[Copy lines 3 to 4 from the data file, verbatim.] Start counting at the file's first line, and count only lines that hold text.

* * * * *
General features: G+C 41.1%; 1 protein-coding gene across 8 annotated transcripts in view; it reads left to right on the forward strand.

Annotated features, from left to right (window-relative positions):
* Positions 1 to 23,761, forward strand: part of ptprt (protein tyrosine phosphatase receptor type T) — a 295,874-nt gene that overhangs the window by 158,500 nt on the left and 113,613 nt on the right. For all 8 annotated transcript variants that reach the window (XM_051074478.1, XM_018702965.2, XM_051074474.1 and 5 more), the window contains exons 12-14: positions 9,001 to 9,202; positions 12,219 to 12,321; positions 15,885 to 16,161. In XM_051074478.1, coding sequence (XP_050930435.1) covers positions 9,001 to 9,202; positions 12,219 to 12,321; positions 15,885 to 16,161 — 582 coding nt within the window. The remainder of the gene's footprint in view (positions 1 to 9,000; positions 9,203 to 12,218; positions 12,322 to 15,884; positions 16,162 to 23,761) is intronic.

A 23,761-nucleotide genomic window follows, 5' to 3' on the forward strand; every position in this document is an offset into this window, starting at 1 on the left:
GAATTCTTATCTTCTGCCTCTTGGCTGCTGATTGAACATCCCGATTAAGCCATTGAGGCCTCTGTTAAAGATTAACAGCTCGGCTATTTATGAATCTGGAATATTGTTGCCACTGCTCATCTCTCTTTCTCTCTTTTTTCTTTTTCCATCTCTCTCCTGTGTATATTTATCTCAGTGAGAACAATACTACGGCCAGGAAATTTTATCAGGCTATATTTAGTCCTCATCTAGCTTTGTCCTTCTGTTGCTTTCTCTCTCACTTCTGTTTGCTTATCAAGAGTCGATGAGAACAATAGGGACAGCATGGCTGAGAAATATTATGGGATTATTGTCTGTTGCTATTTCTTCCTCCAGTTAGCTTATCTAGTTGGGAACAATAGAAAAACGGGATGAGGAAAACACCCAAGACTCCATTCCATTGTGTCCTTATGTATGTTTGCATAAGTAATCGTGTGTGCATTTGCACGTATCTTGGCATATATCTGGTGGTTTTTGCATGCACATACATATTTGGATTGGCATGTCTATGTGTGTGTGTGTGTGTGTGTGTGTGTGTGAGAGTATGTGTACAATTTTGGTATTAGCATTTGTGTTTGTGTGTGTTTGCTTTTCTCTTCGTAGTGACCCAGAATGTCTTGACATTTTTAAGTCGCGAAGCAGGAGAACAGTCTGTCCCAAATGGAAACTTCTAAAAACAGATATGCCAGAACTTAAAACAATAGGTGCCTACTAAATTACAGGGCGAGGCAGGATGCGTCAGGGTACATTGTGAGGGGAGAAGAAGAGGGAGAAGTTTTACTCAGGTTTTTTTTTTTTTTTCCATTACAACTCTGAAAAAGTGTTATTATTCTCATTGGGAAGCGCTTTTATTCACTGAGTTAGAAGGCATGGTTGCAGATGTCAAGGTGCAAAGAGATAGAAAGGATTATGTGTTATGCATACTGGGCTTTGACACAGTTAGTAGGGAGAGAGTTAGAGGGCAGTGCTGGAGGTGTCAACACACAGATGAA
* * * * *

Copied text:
* Positions 1 to 23,761, forward strand: part of ptprt (protein tyrosine phosphatase receptor type T) — a 295,874-nt gene that overhangs the window by 158,500 nt on the left and 113,613 nt on the right. For all 8 annotated transcript variants that reach the window (XM_051074478.1, XM_018702965.2, XM_051074474.1 and 5 more), the window contains exons 12-14: positions 9,001 to 9,202; positions 12,219 to 12,321; positions 15,885 to 16,161. In XM_051074478.1, coding sequence (XP_050930435.1) covers positions 9,001 to 9,202; positions 12,219 to 12,321; positions 15,885 to 16,161 — 582 coding nt within the window. The remainder of the gene's footprint in view (positions 1 to 9,000; positions 9,203 to 12,218; positions 12,322 to 15,884; positions 16,162 to 23,761) is intronic.

A 23,761-nucleotide genomic window follows, 5' to 3' on the forward strand; every position in this document is an offset into this window, starting at 1 on the left: